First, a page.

What We Can Learn From Our Mother’s About Thanksgiving

By Mary Wenger, registered nurse and creator of MarytotheContrary.com

I am in my late 70’s, and it is during this time of year that I think about my parents the most. My mother was a generally unhappy woman, but at Thanksgiving time she was always happy. This is when I think about her and my father the most.

My mother started preparing for Thanksgiving in early November, and her preparations were all about the details. She began by pulling out the recipe books to decide which cookies we would be eating. There would be hundreds of them. One unforgettable year she made 90 dozen cookies, and she always gave most of them away. Thanksgiving through Christmas was the only time of year when, for my mother, it was really about everyone else.

After the cookie planning started, she turned her attention to the turkey.  My father was a welder. We did not have a lot of money, but we were a family of seven so we needed a large turkey – very large – and it was always expensive. This was the one item my mother would splurge on at the the local farm. Mom would proudly make a call to this local farm to order the fat bird, and hang up with a smile as fat as the bird itself.  

Before Thanksgiving dinner we piled into the family car and headed to Cumberland Street in our small town of Lebanon, Pennsylvania to see the Thanksgiving parade. My siblings and I stood in the cold, waiting for what seemed like hours, our hands and toes frozen and teeth shattering as steam puffed through our noses in anticipation.  Our Thanksgiving Day parade was not big, but to us it was so exciting and gigantic. People would dress up and toss candy and gum, which to us kids was a big deal; we would scramble to catch as much as we could in that freezing cold air. The parade marked the unofficial start of Christmas. At the end, Santa Claus would climb up on the fire truck, then up the fire ladder to the second floor of the big department store in town, Bon Ton. There he would wave to the crowd, throwing candy out to all of us.  

We had a lot of food at our Pennsylvania Dutch dinner table: an enormous turkey, peas, creamed corn, jellied cranberry, thick slices of white bread, stuffing, salad, boiled and thick cut potatoes, sweet potatoes with huge chunks of butter, and heaps of mashed potatoes made with real cream. We all drank tall glasses of chocolate milk. For dessert, we could choose from ice cream, jello, cakes and pies.

Thanksgiving represented my mother’s vision of how things could be at her best with our family. She taught me that it’s what you do by example, taking the time to create something for someone else. The details are what people remember. I remember how much she worried about where she got the turkey, the size and plumpness of the turkey, the cookies she would bake, the flour she would use, where she bought the butter, the table setting, and what time we would leave for the parade. Preparing our family for every detail mattered. My mother made sure everyone was ready and together, and she started to ready us early for what was to come next, from food shopping to where we would stand on the parade route for the best experience in our humble town. Family matters, if even for a moment. Eventually we would all split up and live our separate lives. Many of us would stop speaking to each other altogether. On this day we were one, a whole unit in a temporary glory she could revel in.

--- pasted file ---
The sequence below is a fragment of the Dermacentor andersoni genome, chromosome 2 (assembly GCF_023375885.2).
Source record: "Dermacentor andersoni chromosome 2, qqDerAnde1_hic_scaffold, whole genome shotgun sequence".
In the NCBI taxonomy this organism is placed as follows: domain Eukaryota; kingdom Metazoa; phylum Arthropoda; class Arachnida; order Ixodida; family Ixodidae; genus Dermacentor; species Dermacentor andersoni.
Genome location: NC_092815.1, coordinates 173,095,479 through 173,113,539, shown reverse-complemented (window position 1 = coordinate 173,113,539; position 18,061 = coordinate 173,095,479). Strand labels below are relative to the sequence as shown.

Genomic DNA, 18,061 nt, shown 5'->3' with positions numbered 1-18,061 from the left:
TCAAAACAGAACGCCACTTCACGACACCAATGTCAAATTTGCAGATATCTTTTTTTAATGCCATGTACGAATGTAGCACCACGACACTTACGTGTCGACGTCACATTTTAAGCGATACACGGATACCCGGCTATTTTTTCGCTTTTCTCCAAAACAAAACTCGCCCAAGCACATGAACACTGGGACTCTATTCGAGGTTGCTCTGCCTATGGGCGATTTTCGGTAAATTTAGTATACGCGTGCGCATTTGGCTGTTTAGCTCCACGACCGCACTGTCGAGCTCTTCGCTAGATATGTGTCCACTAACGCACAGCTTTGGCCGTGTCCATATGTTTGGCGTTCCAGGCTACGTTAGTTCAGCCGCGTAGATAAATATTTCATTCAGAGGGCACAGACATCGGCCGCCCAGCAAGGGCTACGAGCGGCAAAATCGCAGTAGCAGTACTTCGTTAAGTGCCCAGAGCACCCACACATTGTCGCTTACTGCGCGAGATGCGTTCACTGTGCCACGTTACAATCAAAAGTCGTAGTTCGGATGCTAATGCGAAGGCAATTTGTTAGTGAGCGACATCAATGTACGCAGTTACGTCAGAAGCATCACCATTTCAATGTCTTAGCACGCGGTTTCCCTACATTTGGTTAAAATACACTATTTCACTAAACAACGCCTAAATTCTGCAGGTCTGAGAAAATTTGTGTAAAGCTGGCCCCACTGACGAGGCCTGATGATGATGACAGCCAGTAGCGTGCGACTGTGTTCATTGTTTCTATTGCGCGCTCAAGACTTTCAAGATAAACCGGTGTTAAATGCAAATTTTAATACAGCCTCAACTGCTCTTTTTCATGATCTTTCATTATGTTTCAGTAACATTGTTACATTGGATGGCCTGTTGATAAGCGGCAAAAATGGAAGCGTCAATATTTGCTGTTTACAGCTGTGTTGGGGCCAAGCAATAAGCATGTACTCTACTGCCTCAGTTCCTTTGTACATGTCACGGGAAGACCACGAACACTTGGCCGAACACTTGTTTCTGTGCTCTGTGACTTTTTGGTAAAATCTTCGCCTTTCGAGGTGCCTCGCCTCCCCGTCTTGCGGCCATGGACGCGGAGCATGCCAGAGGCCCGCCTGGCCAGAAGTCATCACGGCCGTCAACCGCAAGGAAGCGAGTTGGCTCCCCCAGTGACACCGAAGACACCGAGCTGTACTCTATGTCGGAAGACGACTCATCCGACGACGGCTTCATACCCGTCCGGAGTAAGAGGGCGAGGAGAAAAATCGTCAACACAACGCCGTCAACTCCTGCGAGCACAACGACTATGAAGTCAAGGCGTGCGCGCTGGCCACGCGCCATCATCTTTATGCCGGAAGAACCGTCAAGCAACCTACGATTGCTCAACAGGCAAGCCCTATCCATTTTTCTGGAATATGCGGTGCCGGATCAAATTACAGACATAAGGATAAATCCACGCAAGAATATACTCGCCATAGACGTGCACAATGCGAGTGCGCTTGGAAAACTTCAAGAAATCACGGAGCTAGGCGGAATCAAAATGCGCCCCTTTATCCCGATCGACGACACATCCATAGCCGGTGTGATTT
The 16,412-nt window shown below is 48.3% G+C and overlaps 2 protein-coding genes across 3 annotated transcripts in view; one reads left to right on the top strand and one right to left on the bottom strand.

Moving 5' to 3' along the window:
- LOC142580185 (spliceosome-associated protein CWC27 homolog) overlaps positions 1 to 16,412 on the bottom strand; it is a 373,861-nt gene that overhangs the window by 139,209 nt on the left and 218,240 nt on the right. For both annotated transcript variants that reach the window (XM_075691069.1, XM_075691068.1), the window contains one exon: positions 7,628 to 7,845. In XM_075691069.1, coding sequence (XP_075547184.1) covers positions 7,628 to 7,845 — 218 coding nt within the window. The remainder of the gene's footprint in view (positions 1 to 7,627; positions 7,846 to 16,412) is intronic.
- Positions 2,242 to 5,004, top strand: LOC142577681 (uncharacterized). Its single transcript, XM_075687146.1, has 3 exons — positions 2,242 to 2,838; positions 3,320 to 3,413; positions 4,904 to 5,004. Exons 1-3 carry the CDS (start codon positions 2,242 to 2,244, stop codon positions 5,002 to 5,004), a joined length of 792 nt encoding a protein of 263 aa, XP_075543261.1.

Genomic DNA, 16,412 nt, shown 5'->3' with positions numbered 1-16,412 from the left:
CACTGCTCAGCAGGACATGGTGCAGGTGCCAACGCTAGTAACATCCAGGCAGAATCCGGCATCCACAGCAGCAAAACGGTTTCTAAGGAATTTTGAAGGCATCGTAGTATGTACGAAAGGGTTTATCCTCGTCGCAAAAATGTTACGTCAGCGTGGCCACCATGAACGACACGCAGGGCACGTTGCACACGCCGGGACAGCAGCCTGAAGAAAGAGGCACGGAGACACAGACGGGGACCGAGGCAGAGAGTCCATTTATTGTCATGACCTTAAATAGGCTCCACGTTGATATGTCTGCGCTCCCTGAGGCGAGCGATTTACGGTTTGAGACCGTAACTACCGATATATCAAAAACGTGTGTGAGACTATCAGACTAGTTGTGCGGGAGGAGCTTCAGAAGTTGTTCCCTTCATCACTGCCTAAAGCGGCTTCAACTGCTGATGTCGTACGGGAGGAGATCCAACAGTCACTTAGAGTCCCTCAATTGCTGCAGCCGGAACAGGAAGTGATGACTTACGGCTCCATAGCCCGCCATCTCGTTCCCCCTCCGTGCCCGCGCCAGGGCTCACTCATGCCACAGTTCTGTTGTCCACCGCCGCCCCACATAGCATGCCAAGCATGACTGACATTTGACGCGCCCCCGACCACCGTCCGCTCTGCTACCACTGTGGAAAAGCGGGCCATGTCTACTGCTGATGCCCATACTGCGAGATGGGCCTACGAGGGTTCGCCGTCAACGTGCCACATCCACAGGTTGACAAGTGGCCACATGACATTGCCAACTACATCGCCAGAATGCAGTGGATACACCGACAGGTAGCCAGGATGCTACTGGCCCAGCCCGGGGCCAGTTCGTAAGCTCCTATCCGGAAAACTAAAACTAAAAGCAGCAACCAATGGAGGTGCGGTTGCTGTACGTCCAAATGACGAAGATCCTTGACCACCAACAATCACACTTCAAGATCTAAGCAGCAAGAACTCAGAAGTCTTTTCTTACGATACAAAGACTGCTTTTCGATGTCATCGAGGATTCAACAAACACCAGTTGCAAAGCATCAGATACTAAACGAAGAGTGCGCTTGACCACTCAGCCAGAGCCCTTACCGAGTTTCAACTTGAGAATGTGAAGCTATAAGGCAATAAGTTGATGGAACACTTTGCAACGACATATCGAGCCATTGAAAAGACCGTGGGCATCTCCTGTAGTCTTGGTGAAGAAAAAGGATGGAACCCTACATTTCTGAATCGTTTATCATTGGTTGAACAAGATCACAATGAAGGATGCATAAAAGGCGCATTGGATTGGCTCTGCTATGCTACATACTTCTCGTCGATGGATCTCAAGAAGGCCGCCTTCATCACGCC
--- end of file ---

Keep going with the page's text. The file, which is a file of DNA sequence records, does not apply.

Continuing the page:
In one sense, Thanksgiving was an ominous holiday. It signaled that Christmas was on the way. The day wasn’t about the settlers, but that something else was on the horizon; it was a prelude. My mother felt that Thanksgiving, more than any other time of year, was important. To this day, I do too.

I am in a rehabilitation facility temporarily, recovering from brain surgery. I may not be able to come home for Thanksgiving. My daughter is spending the days here with me and we are going over the list of food I’d like to have on Thanksgiving day. She and my son-in-law will have to cook and bring the meal to me. As these memories surface, I am thankful that I am alive today and able pass these memories and lessons on to her.

29 Comments

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  1. Thanksgiving period is that time of the year where we reflect on our lives and are thankful,we prepare well for it through what we eat,the things we give away and are excited because Christmas is around the corner.

  2. The spirit of Thanksgiving is too receive more. If you are not thankful you are ingrate

  3. An adage says, he who appreciates what was given to him today will surely receive more of it. So it’s good to be grateful at all cost.

  4. Thanksgiving is very necessary in our life

  5. When you are appreciative, more blessings will come

  6. Thanks giving is a period we spend with family and friends thanking God and eating

  7. I learnt that when you give thanks blessings will surely follow

  8. Always be grateful for the little you have never groan so more may come your way.

  9. Seriously is good to be thankful sha,,, very nice

  10. Thanksgiving is a way of giving to God for all he has done in your life

  11. Remembering the good things the lord has done, it’s good to thank God

  12. thanks God I really learn a lot from my mom

  13. God doesn’t ask anything from us than to thank him for what he has done for us

  14. Thanksgiving is a period and time when we cone together as one to celebrate and give thanks to our creator…for his goid doings in oitlr lives…

  15. It’s general, mothers don’t play with Thanksgiving. My mom taught me to always wear happy hrt for a thanksgiving whether big or small

  16. God bless the womb I came from… it’s good to be thankful

  17. Honestly it’s good to be thankful.

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